At the end of the second article in this series, we ended up with a working application but it was not really ready for the real world because it had one major flaw: the URL of the AMF endpoint was hardcoded in the client in such a way that it was impossible to change after compilation and very hard to handle several environments (dev, test, prod). The solution to that problem is to integrate dependency injection into the mix.
Now there are a lot of such frameworks for Flex/ActionScript applications, including Parsley, Swiz, Cairngorm, etc. But I’ve never been a big fan of those big MVC frameworks that impose their own interpretation of the MVC pattern and completely limit the initial capabilities of Flex itself. For me, the Flex framework itself is clean enough that you don’t need all that overhead and it’s better to use a non-intrusive framework like Spring ActionScript. So that’s what we are going to do.
First off, go download the latest release of Spring ActionScript with its dependencies. Unzip this distribution and copy all four as3commons libraries under lib/ into the “libs” directory of your Flex project. Do the same with spring-actionscript-core-1.1.swc under dist/. You should now have 5 SWC’s in your libs folder:
Now, like its Java big brother, Spring ActionScript configures itself thanks to an XML application context file. And we are going to configure our AMF channel and our channel set in that file. We don’t want to embed that file into our Flex application because if we do so, we won’t be able to change it dynamically. And we want its content to be synchronized with the current environment. That’s why we will use a little trick here.
First, in your Grails application, create a new controller called org.epseelon.todolist.controllers.ApplicationcontextController. To do that, you can use the following command: “grails create-controller org.epseelon.todolist.controllers.Applicationcontext”. You can also use IntelliJ’s shortcuts: right-click the grails-app/controllers directory and choose “New Grails Controller”:
And in the dialog that appears, enter “org.epseelon.todolist.controllers.Applicationcontext”:
Now you can leave the ApplicationcontextController class as it is. But if you created your controller with IntelliJ IDEA, you should have a new index.gsp file under grails-app/views/applicationcontext. We are going to modify that file and use the fact that Grails can render XML templates and HTML templates in the same way:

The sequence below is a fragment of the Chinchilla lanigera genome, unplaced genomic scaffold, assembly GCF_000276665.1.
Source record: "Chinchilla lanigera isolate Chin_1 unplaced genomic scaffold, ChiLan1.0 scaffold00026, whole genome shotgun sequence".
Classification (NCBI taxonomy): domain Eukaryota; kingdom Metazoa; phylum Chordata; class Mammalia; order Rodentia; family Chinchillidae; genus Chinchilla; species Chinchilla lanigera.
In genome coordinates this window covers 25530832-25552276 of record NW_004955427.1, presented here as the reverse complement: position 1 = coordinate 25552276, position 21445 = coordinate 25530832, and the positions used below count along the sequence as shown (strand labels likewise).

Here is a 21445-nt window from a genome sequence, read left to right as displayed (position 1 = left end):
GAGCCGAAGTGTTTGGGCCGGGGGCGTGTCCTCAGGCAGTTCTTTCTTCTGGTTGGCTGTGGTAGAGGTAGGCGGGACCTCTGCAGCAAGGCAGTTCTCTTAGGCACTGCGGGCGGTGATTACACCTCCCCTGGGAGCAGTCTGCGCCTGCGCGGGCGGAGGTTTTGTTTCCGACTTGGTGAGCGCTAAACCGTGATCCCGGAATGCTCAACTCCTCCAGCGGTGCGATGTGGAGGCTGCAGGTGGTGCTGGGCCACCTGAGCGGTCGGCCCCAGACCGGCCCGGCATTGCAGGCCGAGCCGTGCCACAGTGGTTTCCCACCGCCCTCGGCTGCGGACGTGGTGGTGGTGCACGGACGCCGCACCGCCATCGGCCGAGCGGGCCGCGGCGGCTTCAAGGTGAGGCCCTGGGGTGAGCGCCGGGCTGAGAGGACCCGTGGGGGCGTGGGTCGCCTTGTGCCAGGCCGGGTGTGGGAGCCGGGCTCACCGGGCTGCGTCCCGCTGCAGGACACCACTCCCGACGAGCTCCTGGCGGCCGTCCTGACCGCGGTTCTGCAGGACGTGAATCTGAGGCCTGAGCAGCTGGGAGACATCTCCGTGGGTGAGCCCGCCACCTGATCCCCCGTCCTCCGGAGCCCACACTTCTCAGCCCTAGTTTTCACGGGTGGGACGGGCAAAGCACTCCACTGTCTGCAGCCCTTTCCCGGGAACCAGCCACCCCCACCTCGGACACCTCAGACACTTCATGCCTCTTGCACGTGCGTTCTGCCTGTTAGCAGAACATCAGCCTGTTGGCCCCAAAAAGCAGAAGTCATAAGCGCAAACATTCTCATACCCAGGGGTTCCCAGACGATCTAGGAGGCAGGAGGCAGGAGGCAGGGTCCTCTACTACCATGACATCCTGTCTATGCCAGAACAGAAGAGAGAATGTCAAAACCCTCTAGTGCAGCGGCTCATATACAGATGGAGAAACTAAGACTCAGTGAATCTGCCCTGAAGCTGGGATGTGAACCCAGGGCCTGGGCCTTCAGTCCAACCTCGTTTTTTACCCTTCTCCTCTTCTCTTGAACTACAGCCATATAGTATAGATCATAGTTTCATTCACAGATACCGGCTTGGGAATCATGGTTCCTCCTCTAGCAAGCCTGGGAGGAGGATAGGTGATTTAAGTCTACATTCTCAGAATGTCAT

<%@ page import="org.codehaus.groovy.grails.commons.ConfigurationHolder" contentType="text/xml;charset=UTF-8" %>
The first thing to notice here is the content type of this GSP, which is text/xml and not text/html. We also import ConfigurationHolder which will allow us to user the environment-specific server URL as defined in grails-app/conf/Config.groovy without having to load it from the controller. Our AMF endpoint URL is now configured in the second argument of the constructor for the first bean. What this application context does is that it configures an AMF channel and a channel set that we will be able to inject into our Flex application. But you can already test this controller by starting your Grails application and going to http://localhost:8080/todolist/applicationcontext.xml. You might wonder where this extension comes from: Grails uses the extension as an indication of the context type that is expected as a response, which makes it possible get different response formats from the same controller action just by changing the extension. Here we are just using the fact that by default, an empty action renders a GSP view with the same name as the action (index) and the content type declared in the GSP corresponds to the one requested.
The next step is to load that application context into our Flex application. To do that, let’s add a couple of event handlers to our s:Application element:
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